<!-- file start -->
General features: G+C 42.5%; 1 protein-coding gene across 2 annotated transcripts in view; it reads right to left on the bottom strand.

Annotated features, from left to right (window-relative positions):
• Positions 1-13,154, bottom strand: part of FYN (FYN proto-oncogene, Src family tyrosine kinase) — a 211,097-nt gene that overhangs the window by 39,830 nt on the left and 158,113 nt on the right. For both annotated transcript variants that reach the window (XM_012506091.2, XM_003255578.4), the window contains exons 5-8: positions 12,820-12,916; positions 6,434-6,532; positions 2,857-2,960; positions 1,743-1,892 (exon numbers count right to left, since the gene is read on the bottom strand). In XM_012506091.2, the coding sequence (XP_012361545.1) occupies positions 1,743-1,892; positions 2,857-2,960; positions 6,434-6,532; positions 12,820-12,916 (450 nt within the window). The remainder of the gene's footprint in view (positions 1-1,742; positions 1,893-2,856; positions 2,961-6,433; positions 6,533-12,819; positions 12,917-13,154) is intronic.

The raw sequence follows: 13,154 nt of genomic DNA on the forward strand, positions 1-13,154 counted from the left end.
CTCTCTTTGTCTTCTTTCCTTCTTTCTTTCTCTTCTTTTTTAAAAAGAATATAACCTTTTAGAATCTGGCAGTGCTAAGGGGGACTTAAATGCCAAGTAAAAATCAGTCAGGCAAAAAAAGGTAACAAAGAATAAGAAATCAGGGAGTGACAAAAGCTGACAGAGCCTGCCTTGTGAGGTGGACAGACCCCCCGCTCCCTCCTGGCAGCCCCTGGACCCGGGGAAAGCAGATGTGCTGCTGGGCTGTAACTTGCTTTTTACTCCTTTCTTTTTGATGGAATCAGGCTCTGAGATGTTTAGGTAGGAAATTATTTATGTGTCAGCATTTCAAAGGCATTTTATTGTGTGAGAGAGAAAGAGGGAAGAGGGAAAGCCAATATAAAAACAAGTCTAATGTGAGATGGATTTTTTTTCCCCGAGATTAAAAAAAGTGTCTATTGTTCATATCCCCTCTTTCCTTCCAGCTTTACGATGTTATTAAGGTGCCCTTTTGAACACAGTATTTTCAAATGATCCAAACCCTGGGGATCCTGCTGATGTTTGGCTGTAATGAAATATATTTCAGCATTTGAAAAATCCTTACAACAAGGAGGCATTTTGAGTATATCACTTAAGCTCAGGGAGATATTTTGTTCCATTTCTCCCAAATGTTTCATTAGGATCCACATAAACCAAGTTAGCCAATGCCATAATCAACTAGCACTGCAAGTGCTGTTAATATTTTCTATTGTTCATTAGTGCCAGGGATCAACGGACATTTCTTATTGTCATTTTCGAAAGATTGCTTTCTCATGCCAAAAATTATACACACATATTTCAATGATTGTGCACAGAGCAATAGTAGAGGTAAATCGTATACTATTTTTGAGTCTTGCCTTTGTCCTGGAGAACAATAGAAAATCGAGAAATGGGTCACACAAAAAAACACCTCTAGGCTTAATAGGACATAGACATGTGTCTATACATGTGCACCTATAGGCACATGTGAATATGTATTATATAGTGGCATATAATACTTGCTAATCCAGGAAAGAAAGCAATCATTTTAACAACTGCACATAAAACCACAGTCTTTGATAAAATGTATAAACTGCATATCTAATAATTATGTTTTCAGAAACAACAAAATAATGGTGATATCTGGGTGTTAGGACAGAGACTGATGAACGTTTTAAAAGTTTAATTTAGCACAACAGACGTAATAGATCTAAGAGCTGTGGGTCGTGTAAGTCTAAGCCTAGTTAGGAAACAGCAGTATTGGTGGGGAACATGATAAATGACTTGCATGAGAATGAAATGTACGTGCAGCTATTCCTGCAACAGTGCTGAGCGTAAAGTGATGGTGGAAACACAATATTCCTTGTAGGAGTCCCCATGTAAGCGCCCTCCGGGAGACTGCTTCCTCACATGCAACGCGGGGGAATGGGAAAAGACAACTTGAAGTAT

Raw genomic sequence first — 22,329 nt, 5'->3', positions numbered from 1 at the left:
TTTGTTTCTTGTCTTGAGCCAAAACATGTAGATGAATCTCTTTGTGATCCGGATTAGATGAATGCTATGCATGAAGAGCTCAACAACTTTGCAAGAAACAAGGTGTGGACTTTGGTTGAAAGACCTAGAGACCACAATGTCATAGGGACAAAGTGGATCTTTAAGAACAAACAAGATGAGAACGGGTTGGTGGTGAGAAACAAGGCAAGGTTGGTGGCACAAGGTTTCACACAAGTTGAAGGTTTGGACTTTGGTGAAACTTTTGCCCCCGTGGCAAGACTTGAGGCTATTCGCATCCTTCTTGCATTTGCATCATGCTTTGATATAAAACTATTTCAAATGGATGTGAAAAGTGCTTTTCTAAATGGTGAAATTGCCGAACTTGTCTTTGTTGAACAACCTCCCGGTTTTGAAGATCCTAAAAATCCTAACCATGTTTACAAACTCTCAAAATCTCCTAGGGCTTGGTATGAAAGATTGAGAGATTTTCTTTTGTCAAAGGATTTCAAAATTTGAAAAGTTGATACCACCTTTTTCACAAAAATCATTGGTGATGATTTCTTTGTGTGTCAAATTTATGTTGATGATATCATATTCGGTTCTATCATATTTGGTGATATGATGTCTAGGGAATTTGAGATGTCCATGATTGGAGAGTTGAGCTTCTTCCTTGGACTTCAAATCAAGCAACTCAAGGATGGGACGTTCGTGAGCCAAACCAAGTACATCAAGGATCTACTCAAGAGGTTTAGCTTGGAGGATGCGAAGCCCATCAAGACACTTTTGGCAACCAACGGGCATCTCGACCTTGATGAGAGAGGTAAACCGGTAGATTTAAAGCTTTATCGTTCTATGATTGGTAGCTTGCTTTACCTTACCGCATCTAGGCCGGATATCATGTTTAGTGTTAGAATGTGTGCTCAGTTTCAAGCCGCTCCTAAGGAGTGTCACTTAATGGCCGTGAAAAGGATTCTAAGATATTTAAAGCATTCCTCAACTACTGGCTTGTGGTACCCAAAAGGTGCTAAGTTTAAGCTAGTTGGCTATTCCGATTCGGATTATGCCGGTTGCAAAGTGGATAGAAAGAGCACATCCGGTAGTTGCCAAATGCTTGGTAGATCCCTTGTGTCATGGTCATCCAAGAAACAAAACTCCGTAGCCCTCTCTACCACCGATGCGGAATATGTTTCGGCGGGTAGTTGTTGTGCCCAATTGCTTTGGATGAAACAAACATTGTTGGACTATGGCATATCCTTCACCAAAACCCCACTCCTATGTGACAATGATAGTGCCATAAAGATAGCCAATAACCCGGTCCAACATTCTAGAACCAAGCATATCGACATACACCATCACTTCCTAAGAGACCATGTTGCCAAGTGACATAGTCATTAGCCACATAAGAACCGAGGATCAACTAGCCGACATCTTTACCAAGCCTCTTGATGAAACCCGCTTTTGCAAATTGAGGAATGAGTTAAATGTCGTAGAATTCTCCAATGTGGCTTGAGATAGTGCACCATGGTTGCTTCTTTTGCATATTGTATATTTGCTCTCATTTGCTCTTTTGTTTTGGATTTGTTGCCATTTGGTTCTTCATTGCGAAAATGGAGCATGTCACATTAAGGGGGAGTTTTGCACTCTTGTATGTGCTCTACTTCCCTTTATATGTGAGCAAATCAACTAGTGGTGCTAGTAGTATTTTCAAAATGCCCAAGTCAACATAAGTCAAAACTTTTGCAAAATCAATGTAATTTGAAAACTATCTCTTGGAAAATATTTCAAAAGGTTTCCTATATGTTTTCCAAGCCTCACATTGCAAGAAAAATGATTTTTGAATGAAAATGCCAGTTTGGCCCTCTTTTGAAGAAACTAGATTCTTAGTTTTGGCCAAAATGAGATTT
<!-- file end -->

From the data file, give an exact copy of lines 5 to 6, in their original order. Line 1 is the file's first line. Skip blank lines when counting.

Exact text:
CTCTCTTTGTCTTCTTTCCTTCTTTCTTTCTCTTCTTTTTTAAAAAGAATATAACCTTTTAGAATCTGGCAGTGCTAAGGGGGACTTAAATGCCAAGTAAAAATCAGTCAGGCAAAAAAAGGTAACAAAGAATAAGAAATCAGGGAGTGACAAAAGCTGACAGAGCCTGCCTTGTGAGGTGGACAGACCCCCCGCTCCCTCCTGGCAGCCCCTGGACCCGGGGAAAGCAGATGTGCTGCTGGGCTGTAACTTGCTTTTTACTCCTTTCTTTTTGATGGAATCAGGCTCTGAGATGTTTAGGTAGGAAATTATTTATGTGTCAGCATTTCAAAGGCATTTTATTGTGTGAGAGAGAAAGAGGGAAGAGGGAAAGCCAATATAAAAACAAGTCTAATGTGAGATGGATTTTTTTTCCCCGAGATTAAAAAAAGTGTCTATTGTTCATATCCCCTCTTTCCTTCCAGCTTTACGATGTTATTAAGGTGCCCTTTTGAACACAGTATTTTCAAATGATCCAAACCCTGGGGATCCTGCTGATGTTTGGCTGTAATGAAATATATTTCAGCATTTGAAAAATCCTTACAACAAGGAGGCATTTTGAGTATATCACTTAAGCTCAGGGAGATATTTTGTTCCATTTCTCCCAAATGTTTCATTAGGATCCACATAAACCAAGTTAGCCAATGCCATAATCAACTAGCACTGCAAGTGCTGTTAATATTTTCTATTGTTCATTAGTGCCAGGGATCAACGGACATTTCTTATTGTCATTTTCGAAAGATTGCTTTCTCATGCCAAAAATTATACACACATATTTCAATGATTGTGCACAGAGCAATAGTAGAGGTAAATCGTATACTATTTTTGAGTCTTGCCTTTGTCCTGGAGAACAATAGAAAATCGAGAAATGGGTCACACAAAAAAACACCTCTAGGCTTAATAGGACATAGACATGTGTCTATACATGTGCACCTATAGGCACATGTGAATATGTATTATATAGTGGCATATAATACTTGCTAATCCAGGAAAGAAAGCAATCATTTTAACAACTGCACATAAAACCACAGTCTTTGATAAAATGTATAAACTGCATATCTAATAATTATGTTTTCAGAAACAACAAAATAATGGTGATATCTGGGTGTTAGGACAGAGACTGATGAACGTTTTAAAAGTTTAATTTAGCACAACAGACGTAATAGATCTAAGAGCTGTGGGTCGTGTAAGTCTAAGCCTAGTTAGGAAACAGCAGTATTGGTGGGGAACATGATAAATGACTTGCATGAGAATGAAATGTACGTGCAGCTATTCCTGCAACAGTGCTGAGCGTAAAGTGATGGTGGAAACACAATATTCCTTGTAGGAGTCCCCATGTAAGCGCCCTCCGGGAGACTGCTTCCTCACATGCAACGCGGGGGAATGGGAAAAGACAACTTGAAGTAT

Raw genomic sequence first — 22,329 nt, 5'->3', positions numbered from 1 at the left: